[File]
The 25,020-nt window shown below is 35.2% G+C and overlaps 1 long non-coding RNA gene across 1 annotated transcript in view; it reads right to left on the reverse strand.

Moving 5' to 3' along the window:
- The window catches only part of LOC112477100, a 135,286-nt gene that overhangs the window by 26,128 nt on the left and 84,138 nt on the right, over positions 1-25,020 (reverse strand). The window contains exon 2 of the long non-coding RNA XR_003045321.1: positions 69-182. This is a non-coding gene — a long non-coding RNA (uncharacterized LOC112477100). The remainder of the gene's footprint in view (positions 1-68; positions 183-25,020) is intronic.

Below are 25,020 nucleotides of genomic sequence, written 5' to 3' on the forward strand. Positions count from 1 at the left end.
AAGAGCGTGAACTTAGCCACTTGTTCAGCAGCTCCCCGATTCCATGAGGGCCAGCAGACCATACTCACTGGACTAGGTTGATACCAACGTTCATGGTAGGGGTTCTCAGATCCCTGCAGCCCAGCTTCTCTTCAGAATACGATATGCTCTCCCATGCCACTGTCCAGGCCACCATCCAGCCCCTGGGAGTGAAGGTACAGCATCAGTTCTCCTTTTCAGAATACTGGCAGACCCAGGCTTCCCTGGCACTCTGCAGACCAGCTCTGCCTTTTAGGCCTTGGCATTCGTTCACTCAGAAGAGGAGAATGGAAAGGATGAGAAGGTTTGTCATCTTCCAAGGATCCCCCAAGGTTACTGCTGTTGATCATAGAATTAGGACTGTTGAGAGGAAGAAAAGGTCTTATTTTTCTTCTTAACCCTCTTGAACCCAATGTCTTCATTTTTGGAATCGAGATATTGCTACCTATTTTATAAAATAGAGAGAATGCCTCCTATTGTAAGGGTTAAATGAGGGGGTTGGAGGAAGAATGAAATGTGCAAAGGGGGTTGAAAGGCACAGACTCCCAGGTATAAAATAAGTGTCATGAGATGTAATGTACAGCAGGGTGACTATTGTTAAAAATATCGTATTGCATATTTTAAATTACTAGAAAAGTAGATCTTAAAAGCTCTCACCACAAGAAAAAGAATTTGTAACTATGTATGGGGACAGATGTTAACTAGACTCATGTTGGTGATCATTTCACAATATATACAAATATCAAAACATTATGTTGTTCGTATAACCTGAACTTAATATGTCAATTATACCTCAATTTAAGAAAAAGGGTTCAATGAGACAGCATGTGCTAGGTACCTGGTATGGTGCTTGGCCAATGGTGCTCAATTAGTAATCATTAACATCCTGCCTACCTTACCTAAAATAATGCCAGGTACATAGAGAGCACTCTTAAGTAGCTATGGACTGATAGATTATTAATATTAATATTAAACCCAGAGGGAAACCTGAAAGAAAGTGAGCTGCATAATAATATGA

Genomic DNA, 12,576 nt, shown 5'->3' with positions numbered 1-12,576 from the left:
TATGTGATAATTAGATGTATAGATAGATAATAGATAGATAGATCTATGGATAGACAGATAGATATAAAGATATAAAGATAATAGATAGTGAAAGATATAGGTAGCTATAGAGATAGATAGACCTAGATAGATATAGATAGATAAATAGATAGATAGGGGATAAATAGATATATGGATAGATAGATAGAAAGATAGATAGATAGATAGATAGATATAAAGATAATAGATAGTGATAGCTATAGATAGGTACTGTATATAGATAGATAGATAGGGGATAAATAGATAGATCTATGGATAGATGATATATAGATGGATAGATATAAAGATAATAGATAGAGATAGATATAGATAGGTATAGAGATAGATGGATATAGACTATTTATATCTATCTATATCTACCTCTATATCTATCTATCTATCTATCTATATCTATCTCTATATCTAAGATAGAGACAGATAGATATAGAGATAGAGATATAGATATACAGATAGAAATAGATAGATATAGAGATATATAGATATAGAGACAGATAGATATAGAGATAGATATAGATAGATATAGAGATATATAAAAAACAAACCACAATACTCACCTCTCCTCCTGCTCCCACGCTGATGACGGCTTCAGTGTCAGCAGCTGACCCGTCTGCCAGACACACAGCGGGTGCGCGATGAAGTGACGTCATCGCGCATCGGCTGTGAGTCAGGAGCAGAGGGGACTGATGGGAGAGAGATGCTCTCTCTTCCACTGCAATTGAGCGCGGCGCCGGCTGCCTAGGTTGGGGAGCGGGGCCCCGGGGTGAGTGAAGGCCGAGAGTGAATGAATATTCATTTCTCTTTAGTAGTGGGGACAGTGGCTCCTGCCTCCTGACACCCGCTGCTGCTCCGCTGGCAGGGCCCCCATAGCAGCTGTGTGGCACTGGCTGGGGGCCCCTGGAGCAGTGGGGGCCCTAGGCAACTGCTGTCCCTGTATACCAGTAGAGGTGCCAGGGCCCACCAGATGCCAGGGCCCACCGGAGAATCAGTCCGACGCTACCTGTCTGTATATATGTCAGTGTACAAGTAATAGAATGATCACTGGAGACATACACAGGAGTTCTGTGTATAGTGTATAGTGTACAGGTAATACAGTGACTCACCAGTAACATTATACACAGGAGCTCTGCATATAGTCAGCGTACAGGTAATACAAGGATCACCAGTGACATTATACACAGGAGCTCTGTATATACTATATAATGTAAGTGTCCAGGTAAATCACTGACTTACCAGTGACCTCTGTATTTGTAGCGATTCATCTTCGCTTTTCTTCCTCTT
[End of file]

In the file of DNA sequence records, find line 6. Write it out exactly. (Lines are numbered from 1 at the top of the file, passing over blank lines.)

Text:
Genomic DNA, 12,576 nt, shown 5'->3' with positions numbered 1-12,576 from the left: